Off with his…feet?!! February 5, 2013Posted by ourfriendben in wit and wisdom.
Tags: Boswoth Field, Henry Tudor, Henry VIII, Plantagenet, Richard III, Richard III's bones found, Shakespeare, Sharon Kay Penman, The Sunne in Splendour, War of the Roses
The body of King Richard III, one of the most maligned rulers in British history, has finally been found, 527 years after he was slain in the battle of Bosworth Field in 1485, a battle that ended the War of the Roses and the Plantagenet succession. The victor of Bosworth, Henry VII, spawned the Tudor dynasty that produced his son, the monster Henry VIII, and the great queen Elizabeth I. (Oddly, the victor, Henry Tudor, was a better accountant than a warrior, balancing England’s budget and building its treasury, as well as maintaining peace through the rest of his reign, gains that would all be lost during the reign of his son, Henry VIII.)
The excitement all started in a parking lot in the city of Leicester (in classic British fashion, pronounced “Lester”). Archaeologists at the University of Leicester were attempting to find the site of Greyfriars Priory, where the king had supposedly been interred after his death, and pinpointed the location to the parking lot. They began the dig, and, in September 2012, unearthed both the remains of the priory and a very unique skeleton. The skeleton had suffered trauma to the skull, consistent with death in battle, and had a steel arrow embedded in its spine.
Head trauma plus an arrow in the spine would have killed any warrior; why would this one have been special? For one thing, the spine was a classic case of scoliosis, an S-shaped curvature of the spine, leading to the descriptions of Richard III (most famously by Shakespeare) as a hunchback. Instead, he was probably wracked by pain from his spinal deformity and unable to stand fully upright, but scoliosis would not have caused an actual “hunchback.” And there was also the fact that the skeleton was alone, rather than in a common grave with other warriors killed in a common battle.
The injuries to the skeleton, consistent with descriptions of Richard’s wounds in battle, and the curved spine, along with history’s assertion that he was buried at Greyfriars’ in Leicester, made the archaeologist’s hearts beat faster. But it was a specialty of the University of Leicester, evolutionary genetics, that seems to have proved Richard III’s identity beyond doubt. Taking DNA from the skeleton and comparing it to the DNA from two direct descendants of Richard’s sister, Anne of York, produced a virtually perfect match. The king had been found at last.
Richard III has been portrayed as a deformed, murderous monster, willing to kill his own young nephews to gain access to England’s crown. But this is really due to a propaganda smear on the part of William Shakespeare, whose patron was the great Elizabeth I, the scion of the House of Tudor.
It strikes our friend Ben and Silence Dogood as highly likely that a playwright of that era—who was basically viewed by the nobility as a lackey, a performing monkey, however great his talent, and treated accordingly—however celebrated, would have had a keen awareness of the respect due his patrons and have written his plays accordingly. Doing otherwise could have cost him his livelihood and patronage at least and sent him to the rack for treason at worst.
For a different view of Richard, one espoused by the many members of the various Richard III societies in Britain and America, and one incidentally also espoused by our friend Ben and Silence, one has only to turn to the historical novel by Sharon Kay Penman, The Sunne in Splendour. There Richard is portrayed as a noble and far-seeing ruler whose vision is ahead of his time.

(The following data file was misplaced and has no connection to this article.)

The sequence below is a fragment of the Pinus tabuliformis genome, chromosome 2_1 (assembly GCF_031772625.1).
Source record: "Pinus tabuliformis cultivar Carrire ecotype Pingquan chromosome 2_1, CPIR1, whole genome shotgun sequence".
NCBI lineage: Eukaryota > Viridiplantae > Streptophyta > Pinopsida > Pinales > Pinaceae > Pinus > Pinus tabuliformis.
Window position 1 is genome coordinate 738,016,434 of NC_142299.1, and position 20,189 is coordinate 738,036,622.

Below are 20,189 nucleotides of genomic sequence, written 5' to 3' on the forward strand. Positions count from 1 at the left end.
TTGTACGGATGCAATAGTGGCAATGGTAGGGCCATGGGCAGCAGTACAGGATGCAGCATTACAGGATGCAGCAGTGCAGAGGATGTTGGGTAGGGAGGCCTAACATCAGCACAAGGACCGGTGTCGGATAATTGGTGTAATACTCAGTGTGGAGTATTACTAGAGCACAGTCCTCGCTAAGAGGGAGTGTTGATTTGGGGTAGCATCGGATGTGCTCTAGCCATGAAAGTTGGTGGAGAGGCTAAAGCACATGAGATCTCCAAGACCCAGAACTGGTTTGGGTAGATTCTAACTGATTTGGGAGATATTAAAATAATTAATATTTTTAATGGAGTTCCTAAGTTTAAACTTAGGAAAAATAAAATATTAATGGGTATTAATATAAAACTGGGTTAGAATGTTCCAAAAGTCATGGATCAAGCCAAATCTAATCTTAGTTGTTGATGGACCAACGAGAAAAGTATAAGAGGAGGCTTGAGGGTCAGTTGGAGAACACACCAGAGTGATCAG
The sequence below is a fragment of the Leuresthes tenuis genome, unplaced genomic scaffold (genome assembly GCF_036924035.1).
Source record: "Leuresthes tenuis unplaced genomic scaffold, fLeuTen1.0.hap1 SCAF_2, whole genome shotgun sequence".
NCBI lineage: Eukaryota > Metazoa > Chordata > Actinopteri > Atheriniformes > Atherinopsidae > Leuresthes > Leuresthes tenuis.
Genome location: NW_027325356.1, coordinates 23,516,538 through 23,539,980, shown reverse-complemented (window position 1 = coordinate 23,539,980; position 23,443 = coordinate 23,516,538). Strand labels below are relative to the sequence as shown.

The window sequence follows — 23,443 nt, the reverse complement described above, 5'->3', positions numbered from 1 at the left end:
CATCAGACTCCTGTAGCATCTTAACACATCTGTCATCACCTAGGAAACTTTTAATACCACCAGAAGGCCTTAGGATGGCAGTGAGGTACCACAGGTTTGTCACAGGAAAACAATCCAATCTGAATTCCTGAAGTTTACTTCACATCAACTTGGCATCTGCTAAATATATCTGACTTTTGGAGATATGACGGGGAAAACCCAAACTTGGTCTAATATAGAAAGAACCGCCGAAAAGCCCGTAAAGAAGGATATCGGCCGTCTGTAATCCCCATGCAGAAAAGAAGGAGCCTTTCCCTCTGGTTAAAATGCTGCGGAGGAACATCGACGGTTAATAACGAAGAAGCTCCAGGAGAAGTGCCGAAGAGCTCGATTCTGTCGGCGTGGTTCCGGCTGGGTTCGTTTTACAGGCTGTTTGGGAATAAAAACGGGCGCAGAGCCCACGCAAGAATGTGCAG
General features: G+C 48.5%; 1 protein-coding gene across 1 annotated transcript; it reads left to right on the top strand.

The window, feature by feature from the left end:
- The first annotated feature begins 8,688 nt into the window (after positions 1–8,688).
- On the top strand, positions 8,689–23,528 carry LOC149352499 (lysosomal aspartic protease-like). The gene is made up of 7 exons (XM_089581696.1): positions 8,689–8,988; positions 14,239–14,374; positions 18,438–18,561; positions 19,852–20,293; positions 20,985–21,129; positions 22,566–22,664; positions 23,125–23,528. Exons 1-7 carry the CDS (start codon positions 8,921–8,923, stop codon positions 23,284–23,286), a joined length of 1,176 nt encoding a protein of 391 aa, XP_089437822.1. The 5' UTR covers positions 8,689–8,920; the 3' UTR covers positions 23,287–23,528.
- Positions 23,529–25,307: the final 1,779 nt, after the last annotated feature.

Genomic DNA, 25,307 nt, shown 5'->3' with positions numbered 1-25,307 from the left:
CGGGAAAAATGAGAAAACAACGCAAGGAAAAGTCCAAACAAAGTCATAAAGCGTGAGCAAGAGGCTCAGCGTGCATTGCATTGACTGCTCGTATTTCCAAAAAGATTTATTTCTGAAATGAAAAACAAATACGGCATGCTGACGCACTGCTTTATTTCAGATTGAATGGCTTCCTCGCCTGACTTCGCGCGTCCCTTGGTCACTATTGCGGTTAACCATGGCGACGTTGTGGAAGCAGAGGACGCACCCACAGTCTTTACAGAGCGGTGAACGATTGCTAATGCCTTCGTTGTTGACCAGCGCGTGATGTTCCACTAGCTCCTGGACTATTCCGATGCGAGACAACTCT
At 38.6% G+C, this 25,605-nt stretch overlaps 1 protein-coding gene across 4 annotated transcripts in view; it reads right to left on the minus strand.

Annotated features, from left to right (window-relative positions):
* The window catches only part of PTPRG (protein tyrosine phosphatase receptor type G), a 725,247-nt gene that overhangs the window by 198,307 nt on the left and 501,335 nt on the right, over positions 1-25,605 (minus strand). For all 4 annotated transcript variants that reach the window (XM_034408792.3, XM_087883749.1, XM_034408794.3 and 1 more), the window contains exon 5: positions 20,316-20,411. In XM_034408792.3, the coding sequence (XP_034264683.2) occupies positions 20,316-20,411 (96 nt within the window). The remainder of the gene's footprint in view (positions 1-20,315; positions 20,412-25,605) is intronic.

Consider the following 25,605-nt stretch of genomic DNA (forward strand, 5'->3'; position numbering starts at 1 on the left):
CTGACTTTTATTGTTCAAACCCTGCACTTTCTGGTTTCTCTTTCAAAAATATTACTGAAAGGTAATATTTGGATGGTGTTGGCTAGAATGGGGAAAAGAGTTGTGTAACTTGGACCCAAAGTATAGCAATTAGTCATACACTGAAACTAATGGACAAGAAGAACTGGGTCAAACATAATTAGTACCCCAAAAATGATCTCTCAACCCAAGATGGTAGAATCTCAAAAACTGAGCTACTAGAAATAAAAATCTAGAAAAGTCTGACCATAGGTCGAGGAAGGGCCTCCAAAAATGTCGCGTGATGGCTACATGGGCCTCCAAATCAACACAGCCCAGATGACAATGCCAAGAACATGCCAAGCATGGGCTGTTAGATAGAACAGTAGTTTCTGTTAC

Ms. Penman makes clear that it is only because he lost at Bosworth Field that he is not recognized as the great king and ruler he actually was, but rather vilified by his enemies as deformed (and thus, in his era, marked by the devil and unfit to rule), in an era in which any deformity or defect was marked as the sign of the devil rather than a sign of genetic flaw or inbreeding amongst the nobility. Science was light years away from Bosworth Field, and anyone who put forth the conclusions of science in Richard’s day, in his defense, would have been marched forth posthate to the stake.
In the wake of the skeleton’s excavation and identification, there has been much controversy as to where it should rest. The University of Leicester, which funded the excavation and has ultimate say, has announced that Richard III’s final resting place will be at the Cathedral Church in Leicester. Factions who oppose this move suggest York, Richard’s seat, or Westminster Abbey or Windsor Castle, traditional burial sites for British kings.
Wherever he lies, our friend Ben and Silence hope he lies in peace, finally given the reverence he deserves. He lived just 32 years and has been vilified for 527 more. Surely it’s time to give the king his due, especially in light of the horrors his usurper’s son, Henry VIII, perpetrated?
But one issue remains unresolved. Richard’s skeleton is missing its feet. They appear to have been cleanly cut off the bone. That all the other bones are in hearty good form—shockingly so, after 500-plus years—the missing feet are astonishing. Why would anyone want to take Richard’s feet, of all things? We’ve all heard the urban legends about modern corpses being cut down to fit in their coffins. But apparently poor Richard wasn’t even given the dignity of a coffin burial; instead, he was just put in the ground. So what happened to his feet?
If anyone has a theory about this, please let us know. The excellent state of preservation of the rest of the skeleton makes this even more bizarre.
Somehow, that a king should be buried in a parking lot says more about our modern state of society than pretty much anything else we can think of.